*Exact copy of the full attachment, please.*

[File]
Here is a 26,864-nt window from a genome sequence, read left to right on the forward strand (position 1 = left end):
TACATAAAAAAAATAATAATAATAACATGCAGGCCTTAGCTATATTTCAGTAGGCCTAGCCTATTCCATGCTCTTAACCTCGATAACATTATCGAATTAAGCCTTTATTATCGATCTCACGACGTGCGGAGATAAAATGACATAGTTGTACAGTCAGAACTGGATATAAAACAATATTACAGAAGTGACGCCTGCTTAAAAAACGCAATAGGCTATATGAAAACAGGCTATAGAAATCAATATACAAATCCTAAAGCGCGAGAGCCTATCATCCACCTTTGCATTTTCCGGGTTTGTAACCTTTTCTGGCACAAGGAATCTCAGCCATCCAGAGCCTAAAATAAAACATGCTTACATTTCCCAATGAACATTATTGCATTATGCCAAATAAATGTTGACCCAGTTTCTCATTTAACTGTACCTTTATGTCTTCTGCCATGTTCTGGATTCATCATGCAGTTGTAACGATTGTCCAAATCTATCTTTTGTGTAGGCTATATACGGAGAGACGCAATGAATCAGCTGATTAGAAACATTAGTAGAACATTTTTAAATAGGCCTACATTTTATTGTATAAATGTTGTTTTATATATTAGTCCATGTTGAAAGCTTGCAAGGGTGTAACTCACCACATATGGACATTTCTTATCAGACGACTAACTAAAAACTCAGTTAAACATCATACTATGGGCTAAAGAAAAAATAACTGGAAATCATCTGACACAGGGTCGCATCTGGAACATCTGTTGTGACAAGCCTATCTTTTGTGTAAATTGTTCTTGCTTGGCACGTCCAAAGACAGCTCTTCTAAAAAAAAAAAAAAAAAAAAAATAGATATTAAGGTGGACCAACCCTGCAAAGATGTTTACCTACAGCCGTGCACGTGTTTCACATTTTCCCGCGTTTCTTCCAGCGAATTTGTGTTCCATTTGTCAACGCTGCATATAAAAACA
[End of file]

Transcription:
Here is a 26,864-nt window from a genome sequence, read left to right on the forward strand (position 1 = left end):
TACATAAAAAAAATAATAATAATAACATGCAGGCCTTAGCTATATTTCAGTAGGCCTAGCCTATTCCATGCTCTTAACCTCGATAACATTATCGAATTAAGCCTTTATTATCGATCTCACGACGTGCGGAGATAAAATGACATAGTTGTACAGTCAGAACTGGATATAAAACAATATTACAGAAGTGACGCCTGCTTAAAAAACGCAATAGGCTATATGAAAACAGGCTATAGAAATCAATATACAAATCCTAAAGCGCGAGAGCCTATCATCCACCTTTGCATTTTCCGGGTTTGTAACCTTTTCTGGCACAAGGAATCTCAGCCATCCAGAGCCTAAAATAAAACATGCTTACATTTCCCAATGAACATTATTGCATTATGCCAAATAAATGTTGACCCAGTTTCTCATTTAACTGTACCTTTATGTCTTCTGCCATGTTCTGGATTCATCATGCAGTTGTAACGATTGTCCAAATCTATCTTTTGTGTAGGCTATATACGGAGAGACGCAATGAATCAGCTGATTAGAAACATTAGTAGAACATTTTTAAATAGGCCTACATTTTATTGTATAAATGTTGTTTTATATATTAGTCCATGTTGAAAGCTTGCAAGGGTGTAACTCACCACATATGGACATTTCTTATCAGACGACTAACTAAAAACTCAGTTAAACATCATACTATGGGCTAAAGAAAAAATAACTGGAAATCATCTGACACAGGGTCGCATCTGGAACATCTGTTGTGACAAGCCTATCTTTTGTGTAAATTGTTCTTGCTTGGCACGTCCAAAGACAGCTCTTCTAAAAAAAAAAAAAAAAAAAAAATAGATATTAAGGTGGACCAACCCTGCAAAGATGTTTACCTACAGCCGTGCACGTGTTTCACATTTTCCCGCGTTTCTTCCAGCGAATTTGTGTTCCATTTGTCAACGCTGCATATAAAAACA